Lawsuit likely over governor's switch on clemency

By Ed White

Associated Press

DETROIT (AP) -- The lawyer for a convicted killer whose release from prison was granted and then reversed by Gov. Jennifer Granholm said Tuesday that a lawsuit challenging the dramatic about-face is "almost a certainty."

John Schlinker said Granholm's decision last week was "very disturbing," especially after the Corrections Department and the parole board spent hundreds of hours on Matthew Makowski's application for release.

"The governor has accomplished nothing by taking this back. A decent man is still in prison. Nobody's any safer," Schlinker told The Associated Press.

Makowski, now 43, was convicted of first-degree murder in the fatal robbery of a friend in Dearborn in 1988. He admits setting up the robbery but says he wasn't present during it and insists he didn't know the thief was carrying a knife. Pietro "Pete" Puma, 19, was killed.

Granholm commuted Makwoski's life sentence last week, following the recommendation of the state parole board. But she changed her mind two days later after Puma's outraged siblings told the AP they didn't know about an October public hearing and were never consulted.

Schlinker, a former parole board member, said he's had offers of help from other attorneys.

"I think we'll take people up on it. It's almost a certainty there will be a challenge" to Granholm's decision, he said. "It's such a unique legal issue. There is very little authority to point to."

Schlinker believes the commutation decision was firm once the documents were signed and filed with the secretary of state's office on Dec. 22.

Granholm spokeswoman Liz Boyd, however, said the Michigan Constitution gives governors wide discretion over the commutation process.

"The certificates were rendered null and void upon the governor's rescission," she said.

Detroit lawyer Margaret Raben, who has represented prisoners in commutation requests, said a court challenge would be tough.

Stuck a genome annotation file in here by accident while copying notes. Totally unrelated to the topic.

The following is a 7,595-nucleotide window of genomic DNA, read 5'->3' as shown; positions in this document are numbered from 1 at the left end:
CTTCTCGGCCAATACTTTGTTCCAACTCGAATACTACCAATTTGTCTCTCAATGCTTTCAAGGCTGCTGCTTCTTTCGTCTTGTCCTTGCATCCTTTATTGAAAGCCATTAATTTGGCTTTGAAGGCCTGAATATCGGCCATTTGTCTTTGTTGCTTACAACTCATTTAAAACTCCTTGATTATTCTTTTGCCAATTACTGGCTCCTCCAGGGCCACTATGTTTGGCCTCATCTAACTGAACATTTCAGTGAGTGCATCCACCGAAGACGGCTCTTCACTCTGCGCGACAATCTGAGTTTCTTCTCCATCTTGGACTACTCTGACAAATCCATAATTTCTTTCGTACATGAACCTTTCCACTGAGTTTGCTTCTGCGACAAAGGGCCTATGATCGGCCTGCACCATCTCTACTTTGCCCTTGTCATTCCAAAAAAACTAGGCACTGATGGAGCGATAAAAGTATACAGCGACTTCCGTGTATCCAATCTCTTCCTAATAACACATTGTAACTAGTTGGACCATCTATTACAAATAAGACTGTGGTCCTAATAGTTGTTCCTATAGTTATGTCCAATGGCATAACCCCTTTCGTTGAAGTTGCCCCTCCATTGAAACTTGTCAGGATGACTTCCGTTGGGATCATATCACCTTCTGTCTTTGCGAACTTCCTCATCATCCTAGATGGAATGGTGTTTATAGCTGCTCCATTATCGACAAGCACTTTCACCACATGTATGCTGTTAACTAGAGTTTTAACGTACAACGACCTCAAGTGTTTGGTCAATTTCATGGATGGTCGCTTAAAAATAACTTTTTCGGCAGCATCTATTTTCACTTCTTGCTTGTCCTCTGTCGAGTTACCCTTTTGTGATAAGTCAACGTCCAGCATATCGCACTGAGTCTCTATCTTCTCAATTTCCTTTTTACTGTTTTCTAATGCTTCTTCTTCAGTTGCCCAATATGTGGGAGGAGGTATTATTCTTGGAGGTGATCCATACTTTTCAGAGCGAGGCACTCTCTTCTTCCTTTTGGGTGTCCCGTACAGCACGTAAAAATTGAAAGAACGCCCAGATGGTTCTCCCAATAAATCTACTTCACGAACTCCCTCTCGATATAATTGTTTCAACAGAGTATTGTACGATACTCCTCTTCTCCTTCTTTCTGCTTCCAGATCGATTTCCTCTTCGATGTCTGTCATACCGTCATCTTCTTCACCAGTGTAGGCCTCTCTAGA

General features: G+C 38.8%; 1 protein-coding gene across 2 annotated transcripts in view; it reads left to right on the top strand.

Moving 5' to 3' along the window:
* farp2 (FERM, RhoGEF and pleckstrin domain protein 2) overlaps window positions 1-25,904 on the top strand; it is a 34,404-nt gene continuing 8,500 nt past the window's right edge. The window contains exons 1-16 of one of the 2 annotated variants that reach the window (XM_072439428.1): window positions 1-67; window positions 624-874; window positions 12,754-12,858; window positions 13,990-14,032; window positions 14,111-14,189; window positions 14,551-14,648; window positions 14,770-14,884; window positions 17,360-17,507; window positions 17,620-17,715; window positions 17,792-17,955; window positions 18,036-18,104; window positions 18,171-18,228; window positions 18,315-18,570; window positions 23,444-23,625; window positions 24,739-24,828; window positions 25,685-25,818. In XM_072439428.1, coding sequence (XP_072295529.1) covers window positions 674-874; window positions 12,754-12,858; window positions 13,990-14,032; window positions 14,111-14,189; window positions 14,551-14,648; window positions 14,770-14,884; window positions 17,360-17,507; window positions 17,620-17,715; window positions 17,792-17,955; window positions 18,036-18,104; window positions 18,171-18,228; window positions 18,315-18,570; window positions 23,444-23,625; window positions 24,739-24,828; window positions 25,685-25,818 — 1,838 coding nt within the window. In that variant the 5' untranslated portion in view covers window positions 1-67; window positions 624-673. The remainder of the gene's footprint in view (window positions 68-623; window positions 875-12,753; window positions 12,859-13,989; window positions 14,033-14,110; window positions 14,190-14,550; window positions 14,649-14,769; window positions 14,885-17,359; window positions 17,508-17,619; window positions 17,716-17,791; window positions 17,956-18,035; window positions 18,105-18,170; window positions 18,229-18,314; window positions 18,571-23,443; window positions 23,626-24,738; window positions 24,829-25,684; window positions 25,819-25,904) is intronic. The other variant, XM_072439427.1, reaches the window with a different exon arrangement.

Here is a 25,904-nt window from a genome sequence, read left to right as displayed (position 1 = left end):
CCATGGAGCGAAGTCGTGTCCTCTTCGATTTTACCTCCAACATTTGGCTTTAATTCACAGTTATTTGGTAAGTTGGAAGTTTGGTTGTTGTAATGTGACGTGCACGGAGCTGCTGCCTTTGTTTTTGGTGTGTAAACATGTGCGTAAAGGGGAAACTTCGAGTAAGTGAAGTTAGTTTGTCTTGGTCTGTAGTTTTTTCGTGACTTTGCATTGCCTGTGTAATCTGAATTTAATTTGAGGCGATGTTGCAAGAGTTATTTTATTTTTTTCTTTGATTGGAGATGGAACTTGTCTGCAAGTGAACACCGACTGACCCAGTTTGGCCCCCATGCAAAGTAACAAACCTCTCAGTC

Until the parole board actually sets parole and a prisoner is released, "the inmate still is an inmate," she said. "Legally, you can say his sentence has not been commuted."

But another attorney, Sandra Girard of Jackson, believes Granholm's reversal was "completely illegal."

"I think once it's filed, it's final," said Girard, former director of Prison Legal Services of Michigan.

During a parole board hearing in October, witnesses praised Makowski as a stellar inmate who had become a Roman Catholic and urged other prisoners to embrace Christianity. There is no dispute that he did not stab the victim.

"Truly from the bottom of my heart I am sorry, you know, for all the things that I did. I can never make any excuse or justifications for it," Makowski told board chairwoman Barbara Sampson.

Assistant Attorney General Charles Schettler Jr. wasn't moved. His office opposed the commutation request, as did the Wayne County prosecutor's office in Detroit.

"If you could set up a friend for a robbery, what could you do in regards to a stranger? The way you come across to me, you're still the egocentric, narcissistic person who committed this felony murder," Schettler said in October.

Published: Thu, Dec 30, 2010

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